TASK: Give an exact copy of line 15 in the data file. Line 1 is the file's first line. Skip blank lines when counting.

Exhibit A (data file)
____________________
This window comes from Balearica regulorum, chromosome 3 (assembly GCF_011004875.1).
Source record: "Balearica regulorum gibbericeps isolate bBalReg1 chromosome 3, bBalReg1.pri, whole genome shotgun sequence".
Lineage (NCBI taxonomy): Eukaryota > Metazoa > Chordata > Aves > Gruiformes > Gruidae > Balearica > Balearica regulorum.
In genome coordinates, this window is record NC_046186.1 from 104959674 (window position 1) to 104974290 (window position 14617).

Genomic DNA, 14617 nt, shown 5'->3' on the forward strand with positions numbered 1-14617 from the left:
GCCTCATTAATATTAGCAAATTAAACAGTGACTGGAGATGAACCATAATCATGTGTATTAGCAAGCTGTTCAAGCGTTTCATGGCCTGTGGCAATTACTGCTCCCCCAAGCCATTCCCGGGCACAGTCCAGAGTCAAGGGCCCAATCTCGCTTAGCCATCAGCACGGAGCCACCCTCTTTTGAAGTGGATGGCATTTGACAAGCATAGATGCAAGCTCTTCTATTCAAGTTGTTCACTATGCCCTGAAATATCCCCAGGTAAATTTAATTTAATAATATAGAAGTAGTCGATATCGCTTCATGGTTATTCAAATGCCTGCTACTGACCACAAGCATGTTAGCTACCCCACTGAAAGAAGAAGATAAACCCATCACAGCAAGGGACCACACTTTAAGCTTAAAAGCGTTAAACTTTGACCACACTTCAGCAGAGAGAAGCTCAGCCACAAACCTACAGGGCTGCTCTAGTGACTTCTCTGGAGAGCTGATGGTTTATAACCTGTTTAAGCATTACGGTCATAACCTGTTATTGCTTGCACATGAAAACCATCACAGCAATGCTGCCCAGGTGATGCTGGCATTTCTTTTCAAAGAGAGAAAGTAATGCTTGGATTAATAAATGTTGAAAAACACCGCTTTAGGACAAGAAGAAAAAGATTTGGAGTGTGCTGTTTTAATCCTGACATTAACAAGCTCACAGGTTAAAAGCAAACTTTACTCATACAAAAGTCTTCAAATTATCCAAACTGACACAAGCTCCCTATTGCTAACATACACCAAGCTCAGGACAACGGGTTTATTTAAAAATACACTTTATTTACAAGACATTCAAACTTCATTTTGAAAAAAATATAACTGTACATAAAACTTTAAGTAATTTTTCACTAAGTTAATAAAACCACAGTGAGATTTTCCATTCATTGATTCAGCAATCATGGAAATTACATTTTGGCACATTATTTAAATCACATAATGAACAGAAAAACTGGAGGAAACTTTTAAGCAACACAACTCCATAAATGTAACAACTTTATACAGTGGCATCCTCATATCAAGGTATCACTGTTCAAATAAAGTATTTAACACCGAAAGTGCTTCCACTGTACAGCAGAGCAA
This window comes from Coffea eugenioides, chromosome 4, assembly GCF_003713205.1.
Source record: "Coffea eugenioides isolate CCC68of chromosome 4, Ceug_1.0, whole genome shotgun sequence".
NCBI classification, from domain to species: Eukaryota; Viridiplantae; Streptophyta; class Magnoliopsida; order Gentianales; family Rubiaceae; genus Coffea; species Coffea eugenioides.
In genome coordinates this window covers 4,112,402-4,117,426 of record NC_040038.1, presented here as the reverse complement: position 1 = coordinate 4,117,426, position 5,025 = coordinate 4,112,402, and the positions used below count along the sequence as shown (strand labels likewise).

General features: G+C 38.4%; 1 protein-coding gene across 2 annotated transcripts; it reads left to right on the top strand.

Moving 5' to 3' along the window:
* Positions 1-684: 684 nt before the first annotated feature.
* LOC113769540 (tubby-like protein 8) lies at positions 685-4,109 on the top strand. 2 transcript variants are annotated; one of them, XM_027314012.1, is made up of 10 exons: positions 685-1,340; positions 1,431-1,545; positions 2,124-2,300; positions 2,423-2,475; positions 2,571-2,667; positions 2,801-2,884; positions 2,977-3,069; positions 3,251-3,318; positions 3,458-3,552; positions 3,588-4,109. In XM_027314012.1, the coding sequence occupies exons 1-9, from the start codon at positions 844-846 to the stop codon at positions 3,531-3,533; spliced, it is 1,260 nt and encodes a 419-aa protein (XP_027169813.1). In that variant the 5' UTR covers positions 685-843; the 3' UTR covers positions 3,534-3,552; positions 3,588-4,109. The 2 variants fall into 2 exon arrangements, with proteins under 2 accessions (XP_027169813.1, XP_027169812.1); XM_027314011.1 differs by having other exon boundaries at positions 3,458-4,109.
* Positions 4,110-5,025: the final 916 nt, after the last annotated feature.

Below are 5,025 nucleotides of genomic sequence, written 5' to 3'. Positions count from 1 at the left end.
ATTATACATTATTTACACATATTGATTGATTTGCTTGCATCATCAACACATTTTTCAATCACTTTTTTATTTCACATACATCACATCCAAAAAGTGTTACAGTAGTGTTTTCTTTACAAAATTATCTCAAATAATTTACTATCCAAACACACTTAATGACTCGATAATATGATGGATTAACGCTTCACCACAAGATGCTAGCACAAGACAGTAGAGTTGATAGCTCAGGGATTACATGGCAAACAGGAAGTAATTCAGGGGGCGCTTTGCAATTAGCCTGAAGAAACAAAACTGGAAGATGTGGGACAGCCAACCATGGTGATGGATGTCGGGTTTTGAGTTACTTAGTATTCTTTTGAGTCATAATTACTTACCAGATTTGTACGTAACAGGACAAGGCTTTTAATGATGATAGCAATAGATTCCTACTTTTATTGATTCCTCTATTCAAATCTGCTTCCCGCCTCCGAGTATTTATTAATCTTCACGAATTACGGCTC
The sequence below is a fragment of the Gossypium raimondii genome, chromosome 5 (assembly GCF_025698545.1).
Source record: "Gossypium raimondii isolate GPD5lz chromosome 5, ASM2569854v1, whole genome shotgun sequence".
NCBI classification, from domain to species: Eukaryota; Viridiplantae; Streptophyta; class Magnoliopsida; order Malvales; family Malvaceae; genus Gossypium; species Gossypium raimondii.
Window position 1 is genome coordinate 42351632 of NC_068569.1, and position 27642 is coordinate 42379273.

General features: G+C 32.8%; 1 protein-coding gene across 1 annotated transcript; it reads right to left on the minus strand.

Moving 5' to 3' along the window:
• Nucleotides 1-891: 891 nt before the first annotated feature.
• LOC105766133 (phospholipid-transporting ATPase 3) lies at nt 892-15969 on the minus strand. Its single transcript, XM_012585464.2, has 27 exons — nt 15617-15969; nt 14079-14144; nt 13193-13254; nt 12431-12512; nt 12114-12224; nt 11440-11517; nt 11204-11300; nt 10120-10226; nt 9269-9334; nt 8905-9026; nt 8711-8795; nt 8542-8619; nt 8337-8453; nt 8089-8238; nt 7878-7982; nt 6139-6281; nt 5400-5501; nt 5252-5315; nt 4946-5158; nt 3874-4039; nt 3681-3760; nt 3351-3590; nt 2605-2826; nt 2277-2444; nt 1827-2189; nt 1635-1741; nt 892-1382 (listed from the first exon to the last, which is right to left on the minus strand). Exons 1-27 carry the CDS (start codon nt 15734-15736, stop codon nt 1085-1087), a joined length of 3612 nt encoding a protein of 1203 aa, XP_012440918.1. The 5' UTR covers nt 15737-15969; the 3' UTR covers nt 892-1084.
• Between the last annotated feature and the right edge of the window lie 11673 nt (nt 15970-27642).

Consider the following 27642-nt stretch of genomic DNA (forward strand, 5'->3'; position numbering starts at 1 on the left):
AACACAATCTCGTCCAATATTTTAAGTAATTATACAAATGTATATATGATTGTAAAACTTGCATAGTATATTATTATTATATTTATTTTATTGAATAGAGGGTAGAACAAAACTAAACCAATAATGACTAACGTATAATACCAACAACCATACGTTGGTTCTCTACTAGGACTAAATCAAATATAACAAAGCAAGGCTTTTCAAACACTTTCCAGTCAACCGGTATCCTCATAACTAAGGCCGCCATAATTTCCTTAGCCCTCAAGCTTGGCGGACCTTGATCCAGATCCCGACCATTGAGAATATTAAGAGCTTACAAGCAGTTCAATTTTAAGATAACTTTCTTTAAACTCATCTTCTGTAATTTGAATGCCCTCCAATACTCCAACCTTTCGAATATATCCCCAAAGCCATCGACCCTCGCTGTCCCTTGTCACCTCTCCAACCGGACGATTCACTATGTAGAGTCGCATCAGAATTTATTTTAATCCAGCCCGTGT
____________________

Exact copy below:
* Positions 4,110-5,025: the final 916 nt, after the last annotated feature.